Science has been one of the most popular university courses over the last few years, with strong increases in applications year after year since 2009. The demand shift coincided with a slashing of student contributions by about 40%. This had seemed to be a possible exception to the general empirical rule that changes to student contributions don’t affect demand (some of the history is in Graduate Winners, pp 77-79).
As part of a long series of measures to reduce higher education spending, science student contributions were put back up to pre-2009 levels for 2013, an 80% price increase in one year. If the discount was driving demand, we would expect to see higher student charges reduce demand. New statistics released today show that this has not happened.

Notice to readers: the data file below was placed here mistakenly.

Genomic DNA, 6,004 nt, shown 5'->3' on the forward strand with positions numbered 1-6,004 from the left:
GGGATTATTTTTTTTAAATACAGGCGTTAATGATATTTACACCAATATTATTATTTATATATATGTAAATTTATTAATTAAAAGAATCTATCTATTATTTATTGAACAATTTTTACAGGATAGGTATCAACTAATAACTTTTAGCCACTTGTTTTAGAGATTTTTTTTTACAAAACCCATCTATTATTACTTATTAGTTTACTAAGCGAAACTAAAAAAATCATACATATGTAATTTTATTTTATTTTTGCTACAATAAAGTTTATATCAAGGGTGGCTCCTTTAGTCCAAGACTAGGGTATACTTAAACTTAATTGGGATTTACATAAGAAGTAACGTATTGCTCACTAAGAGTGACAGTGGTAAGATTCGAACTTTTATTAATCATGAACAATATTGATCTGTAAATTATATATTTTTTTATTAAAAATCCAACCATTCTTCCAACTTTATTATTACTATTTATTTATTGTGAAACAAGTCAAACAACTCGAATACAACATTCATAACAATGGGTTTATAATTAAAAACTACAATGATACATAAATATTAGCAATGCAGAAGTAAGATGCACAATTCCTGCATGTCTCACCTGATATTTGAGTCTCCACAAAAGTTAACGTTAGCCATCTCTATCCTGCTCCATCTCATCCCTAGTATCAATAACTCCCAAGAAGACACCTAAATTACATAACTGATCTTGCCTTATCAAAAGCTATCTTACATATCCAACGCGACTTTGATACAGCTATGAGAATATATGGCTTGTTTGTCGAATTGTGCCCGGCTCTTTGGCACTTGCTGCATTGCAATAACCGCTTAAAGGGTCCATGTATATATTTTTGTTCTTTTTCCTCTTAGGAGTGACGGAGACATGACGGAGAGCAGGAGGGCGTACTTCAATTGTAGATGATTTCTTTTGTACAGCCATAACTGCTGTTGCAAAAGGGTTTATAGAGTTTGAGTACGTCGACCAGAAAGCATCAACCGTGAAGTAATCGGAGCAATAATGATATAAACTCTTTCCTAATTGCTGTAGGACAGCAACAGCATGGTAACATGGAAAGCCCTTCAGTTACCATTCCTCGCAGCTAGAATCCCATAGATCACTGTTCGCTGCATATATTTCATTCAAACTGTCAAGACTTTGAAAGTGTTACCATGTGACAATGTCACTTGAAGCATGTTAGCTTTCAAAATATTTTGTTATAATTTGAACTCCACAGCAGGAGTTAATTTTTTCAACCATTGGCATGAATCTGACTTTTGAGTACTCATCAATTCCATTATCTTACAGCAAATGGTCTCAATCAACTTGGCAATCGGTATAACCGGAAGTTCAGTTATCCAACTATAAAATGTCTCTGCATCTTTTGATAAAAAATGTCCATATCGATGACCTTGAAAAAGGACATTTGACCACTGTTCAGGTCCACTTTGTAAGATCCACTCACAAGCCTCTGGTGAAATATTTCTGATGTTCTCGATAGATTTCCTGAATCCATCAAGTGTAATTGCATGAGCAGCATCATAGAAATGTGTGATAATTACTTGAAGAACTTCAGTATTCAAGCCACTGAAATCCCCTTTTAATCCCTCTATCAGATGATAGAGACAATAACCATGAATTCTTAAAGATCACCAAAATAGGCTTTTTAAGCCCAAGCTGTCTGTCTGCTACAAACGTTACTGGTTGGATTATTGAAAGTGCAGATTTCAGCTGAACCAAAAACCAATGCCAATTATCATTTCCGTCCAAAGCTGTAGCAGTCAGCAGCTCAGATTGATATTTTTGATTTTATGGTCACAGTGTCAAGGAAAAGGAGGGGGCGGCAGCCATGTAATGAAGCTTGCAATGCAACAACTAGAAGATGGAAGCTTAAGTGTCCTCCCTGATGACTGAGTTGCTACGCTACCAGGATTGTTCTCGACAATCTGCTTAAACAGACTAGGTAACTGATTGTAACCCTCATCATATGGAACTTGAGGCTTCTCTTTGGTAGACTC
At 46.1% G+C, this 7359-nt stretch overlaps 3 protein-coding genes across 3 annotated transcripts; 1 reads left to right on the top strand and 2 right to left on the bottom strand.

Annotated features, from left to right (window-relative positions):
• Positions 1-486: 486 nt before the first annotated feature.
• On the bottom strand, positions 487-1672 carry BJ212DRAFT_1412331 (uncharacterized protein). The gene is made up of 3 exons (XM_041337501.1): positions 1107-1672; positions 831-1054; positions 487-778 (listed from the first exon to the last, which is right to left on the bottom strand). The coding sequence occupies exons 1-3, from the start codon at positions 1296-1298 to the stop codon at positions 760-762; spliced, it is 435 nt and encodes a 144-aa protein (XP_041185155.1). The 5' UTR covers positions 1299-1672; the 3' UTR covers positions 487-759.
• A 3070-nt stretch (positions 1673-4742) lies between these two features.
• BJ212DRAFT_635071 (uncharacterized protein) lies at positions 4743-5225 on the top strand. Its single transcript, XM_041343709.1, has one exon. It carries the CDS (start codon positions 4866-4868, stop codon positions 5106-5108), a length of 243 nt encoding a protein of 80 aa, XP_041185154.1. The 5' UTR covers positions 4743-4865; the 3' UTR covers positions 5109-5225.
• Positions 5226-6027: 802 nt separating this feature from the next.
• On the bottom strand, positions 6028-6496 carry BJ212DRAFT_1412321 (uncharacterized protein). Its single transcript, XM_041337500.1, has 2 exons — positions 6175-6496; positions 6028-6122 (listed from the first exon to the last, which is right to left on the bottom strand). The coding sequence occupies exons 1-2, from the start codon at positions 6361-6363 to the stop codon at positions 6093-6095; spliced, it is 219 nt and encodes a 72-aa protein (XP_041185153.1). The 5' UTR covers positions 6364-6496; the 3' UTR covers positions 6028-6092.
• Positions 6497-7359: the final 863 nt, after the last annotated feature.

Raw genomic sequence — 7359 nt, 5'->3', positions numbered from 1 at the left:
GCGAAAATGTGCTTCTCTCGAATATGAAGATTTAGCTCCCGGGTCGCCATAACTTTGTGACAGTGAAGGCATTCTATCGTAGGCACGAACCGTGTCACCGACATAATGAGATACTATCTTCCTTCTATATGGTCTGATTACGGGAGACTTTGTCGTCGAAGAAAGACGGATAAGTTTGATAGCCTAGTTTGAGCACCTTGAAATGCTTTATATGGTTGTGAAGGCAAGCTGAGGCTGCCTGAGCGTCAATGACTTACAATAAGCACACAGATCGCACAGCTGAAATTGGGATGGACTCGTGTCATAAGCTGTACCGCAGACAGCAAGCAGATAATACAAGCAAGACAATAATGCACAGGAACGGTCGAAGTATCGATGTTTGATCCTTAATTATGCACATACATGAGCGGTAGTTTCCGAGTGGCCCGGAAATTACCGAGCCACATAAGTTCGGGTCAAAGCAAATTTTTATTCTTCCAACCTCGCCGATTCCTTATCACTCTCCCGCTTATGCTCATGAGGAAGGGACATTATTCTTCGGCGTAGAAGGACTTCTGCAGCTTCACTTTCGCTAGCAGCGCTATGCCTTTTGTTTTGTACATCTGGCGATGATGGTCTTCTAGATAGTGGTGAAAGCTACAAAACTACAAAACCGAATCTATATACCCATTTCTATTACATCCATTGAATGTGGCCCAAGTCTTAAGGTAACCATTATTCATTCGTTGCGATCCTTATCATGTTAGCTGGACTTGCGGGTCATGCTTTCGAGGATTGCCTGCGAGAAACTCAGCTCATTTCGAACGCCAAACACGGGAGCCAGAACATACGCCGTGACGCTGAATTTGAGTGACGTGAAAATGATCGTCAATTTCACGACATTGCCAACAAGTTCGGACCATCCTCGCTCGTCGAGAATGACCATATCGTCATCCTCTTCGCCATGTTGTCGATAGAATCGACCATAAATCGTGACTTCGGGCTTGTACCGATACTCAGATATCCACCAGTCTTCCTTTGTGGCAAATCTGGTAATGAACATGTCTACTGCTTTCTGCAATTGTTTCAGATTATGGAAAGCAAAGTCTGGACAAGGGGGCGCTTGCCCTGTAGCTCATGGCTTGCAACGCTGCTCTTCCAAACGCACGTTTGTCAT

In fact, as can be seen in the chart below, numbers continued to grow strongly. They were up another 4%, in a market that was up only 0.5% overall. Only agriculture grew by more in percentage terms, and only health grew by more in absolute numbers. Science offers increased by 3.3%, with overall offers up 0.6%